1. The death of MiniDV
It’s been with us for over a decade, and revolutionised video by making it digital. But the MiniDV format’s end is nearly nigh. Manufacturers are already ramping down their MiniDV ranges considerably, with just a few models left. Now that the alternative recording formats are coming of age, the reasons to choose MiniDV in 2008 are fast disappearing.
2. HD becomes the norm
Sony brought high definition to consumers back in 2005, and continued to lead the way for the next couple of years. But Canon, Panasonic, JVC and others have well and truly caught up now. The MPEG-4 AVC H.264-based AVCHD format predominates, but as usual JVC likes to be different, and is soldiering on with its own MPEG-2 format.
With all this competition, prices are dropping fast and a few models are now available for under £600, or even under £500 in a couple of cases. So just as non-HDTVs are starting to become a false economy, HD camcorders have become very affordable and look likely to dominate by the end of the year.
3. HD gets the Full Monty
The first HD camcorders used the HDV2 format, which records at a resolution of 1,440 x 1,080 to reduce the data rate. With the more efficient AVCHD, however, frame size is less of an issue. So manufacturers are starting to offer Full HD instead, with a resolution of 1,920 x 1,080. However, not all flavours of Full HD are created the same. Most versions are actually still using interlaced fields, although a few true progressive camcorder models are starting to filter through, such as Panasonic’s HDC-SD9 and HS9.
Some manufacturers are even using the term when only the sensor offers a 1,920 x 1,080 resolution, while the recording format remains at 1,440 x 1,080. Watch out for the Full HD label on the latest camcorders, but be sure to read the details to find out what this really means.
4. The DVD camcorder spins off
It sounded like a good idea. Simply take the media straight out of your camcorder, stick it in your DVD player, and watch. But with DVD camcorders offering less than half an hour of footage on a single disc at their top quality settings, one convenience is outweighed by another, greater inconvenience. We don’t want to carry around a bagful of media anymore, and the DVD camcorder still makes you do that. Hard disk and Flash Memory models win hands down here.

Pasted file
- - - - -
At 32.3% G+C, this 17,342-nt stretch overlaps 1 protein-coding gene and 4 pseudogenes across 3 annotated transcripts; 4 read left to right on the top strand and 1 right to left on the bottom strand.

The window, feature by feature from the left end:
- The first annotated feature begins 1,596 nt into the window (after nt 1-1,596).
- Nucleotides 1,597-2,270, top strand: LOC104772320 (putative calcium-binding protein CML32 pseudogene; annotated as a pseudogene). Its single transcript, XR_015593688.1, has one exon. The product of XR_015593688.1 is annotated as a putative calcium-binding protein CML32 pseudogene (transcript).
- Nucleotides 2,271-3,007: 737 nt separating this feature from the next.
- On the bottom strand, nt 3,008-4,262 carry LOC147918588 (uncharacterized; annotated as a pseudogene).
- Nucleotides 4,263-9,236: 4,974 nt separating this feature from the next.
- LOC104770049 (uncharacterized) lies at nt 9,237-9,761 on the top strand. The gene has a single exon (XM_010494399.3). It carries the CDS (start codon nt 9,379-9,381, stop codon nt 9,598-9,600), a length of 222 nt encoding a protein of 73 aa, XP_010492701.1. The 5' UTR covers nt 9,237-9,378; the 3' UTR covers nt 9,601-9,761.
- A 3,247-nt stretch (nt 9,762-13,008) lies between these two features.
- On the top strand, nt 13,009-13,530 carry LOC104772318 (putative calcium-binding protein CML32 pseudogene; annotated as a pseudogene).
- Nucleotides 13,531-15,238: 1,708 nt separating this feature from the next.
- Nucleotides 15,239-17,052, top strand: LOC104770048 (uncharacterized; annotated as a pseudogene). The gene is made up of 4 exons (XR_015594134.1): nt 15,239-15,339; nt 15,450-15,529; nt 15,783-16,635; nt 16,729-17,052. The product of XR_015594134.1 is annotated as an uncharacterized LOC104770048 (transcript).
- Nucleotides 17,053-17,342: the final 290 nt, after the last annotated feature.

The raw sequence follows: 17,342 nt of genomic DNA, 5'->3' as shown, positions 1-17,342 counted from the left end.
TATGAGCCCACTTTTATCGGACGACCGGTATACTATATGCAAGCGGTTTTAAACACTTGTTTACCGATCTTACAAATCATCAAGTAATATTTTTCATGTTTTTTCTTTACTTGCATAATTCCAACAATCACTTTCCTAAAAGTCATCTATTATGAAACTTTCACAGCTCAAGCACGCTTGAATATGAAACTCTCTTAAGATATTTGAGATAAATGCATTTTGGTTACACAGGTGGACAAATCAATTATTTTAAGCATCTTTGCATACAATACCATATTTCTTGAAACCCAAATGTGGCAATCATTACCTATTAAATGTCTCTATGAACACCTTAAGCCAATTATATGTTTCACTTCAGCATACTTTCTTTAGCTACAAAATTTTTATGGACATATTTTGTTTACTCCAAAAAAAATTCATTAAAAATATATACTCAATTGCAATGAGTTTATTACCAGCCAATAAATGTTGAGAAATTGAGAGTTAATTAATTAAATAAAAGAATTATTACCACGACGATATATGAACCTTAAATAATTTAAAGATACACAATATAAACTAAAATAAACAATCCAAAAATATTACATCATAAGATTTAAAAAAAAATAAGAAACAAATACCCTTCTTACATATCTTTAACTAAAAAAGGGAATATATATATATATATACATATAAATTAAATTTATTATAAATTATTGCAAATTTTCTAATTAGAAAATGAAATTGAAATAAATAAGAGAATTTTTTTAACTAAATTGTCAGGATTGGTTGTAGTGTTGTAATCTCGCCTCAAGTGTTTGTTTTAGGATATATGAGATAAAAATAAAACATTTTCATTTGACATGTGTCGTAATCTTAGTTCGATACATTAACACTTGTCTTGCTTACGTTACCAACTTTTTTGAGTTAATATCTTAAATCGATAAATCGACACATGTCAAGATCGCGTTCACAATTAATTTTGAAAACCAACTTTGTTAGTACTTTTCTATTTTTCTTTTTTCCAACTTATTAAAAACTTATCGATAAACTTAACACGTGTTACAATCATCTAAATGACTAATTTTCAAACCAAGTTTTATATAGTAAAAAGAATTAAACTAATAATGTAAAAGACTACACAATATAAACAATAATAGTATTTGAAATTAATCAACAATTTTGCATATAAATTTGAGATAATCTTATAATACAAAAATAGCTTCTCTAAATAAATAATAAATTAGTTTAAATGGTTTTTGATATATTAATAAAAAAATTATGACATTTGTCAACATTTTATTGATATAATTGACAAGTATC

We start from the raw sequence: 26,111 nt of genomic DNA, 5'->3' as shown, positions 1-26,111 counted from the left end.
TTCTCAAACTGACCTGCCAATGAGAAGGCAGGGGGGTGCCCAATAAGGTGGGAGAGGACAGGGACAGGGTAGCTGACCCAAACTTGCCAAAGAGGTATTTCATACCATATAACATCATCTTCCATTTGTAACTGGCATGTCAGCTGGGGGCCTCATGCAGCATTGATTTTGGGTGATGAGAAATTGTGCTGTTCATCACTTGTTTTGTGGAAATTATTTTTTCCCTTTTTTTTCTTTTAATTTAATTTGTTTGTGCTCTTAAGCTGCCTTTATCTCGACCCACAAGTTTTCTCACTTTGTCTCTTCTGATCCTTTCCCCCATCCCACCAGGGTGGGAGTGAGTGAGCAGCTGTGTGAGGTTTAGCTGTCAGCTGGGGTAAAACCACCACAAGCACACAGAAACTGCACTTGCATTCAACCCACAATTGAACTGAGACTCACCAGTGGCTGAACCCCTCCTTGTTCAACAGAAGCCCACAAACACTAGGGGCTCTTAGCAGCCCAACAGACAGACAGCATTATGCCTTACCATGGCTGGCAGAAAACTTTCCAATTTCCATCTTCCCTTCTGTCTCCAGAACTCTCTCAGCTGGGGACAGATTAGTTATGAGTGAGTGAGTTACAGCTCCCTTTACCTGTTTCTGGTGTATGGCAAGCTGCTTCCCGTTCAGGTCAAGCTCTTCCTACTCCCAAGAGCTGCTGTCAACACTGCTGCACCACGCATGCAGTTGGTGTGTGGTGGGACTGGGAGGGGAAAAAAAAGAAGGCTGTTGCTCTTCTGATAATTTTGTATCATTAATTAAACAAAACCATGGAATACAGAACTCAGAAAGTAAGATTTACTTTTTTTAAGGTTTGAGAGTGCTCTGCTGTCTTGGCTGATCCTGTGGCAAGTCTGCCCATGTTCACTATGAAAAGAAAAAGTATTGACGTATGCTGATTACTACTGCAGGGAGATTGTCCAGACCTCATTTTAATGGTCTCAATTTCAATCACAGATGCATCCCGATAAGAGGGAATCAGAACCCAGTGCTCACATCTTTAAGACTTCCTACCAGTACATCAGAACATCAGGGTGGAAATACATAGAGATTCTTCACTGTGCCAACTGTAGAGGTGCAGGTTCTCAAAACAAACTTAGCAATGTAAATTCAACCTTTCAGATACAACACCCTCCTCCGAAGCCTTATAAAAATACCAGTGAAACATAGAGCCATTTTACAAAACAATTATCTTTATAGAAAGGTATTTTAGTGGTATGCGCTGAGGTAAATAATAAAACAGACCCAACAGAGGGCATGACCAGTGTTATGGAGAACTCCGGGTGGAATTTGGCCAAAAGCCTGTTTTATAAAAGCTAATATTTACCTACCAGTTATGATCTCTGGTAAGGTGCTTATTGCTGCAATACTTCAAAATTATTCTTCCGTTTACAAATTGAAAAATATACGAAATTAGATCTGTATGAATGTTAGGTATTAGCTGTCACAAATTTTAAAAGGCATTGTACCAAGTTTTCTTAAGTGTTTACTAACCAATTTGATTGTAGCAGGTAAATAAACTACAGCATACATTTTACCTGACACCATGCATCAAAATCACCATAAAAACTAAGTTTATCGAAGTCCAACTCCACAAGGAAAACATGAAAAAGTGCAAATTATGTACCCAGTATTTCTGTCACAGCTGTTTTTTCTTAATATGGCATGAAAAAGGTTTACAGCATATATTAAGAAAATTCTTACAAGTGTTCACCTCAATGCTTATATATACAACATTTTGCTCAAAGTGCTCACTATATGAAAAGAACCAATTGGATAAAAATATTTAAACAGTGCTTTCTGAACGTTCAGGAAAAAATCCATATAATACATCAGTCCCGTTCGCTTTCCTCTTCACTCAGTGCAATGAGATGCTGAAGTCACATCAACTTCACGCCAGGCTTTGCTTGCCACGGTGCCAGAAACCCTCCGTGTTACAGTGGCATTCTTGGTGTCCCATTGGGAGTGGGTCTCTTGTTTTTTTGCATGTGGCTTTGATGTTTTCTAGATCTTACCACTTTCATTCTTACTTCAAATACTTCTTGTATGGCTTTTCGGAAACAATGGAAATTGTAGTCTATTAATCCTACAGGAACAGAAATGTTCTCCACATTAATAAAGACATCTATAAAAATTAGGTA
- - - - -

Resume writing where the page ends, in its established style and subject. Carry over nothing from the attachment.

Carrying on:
With the high definition versions, you don’t even get the convenience of being able to slip the discs into your set-top player, as most of them don’t support AVCHD. So although DVD camcorders are now very affordable, they’re not as convenient as they first appear. In 2008, alternative formats will be holding more of the cards.
5. The format wars hot up
It never seemed like a good idea to stick a hard disk in something you carry around in your hands, or wear dangling round your neck. But hard disk-based camcorders have shown what digital camcorders have been offering for some years now: the chance to say goodbye to that bag full of tapes (or film rolls, in the case of cameras). A few hours of video storage is enough for most people’s holidays, and the capacity of most hard disk camcorders is more than sufficient for that.
But now an 8GB SDHC card costs around £25, and Panasonic will be bringing out a 32GB version in April. MemoryStick is still more expensive than SDHC, but not extortionately so. With Flash Memory formats offering much smaller, lighter camcorders, and approaching the capacity of hard disks, the gloves will be out between Flash and hard disk recording formats in 2008.
6. More electronic wizardry
Alongside the format wars, a new conflict is brewing. First Sony announced it was bringing its Face Detection system to new 2008 models such as the HDR-SR12. Now Panasonic has launched models with similar technology, the HDC-SD9 and HS9. Shooting video is quite a bit more complicated than snapping photos, and many of us need all the help we can get to do it properly.
Panasonic has also added an Intelligent Shooting Guide, which provides advice as you shoot. Expect other manufacturers to offer similarly helpful functions in an attempt to make camcorders less frightening for the novice.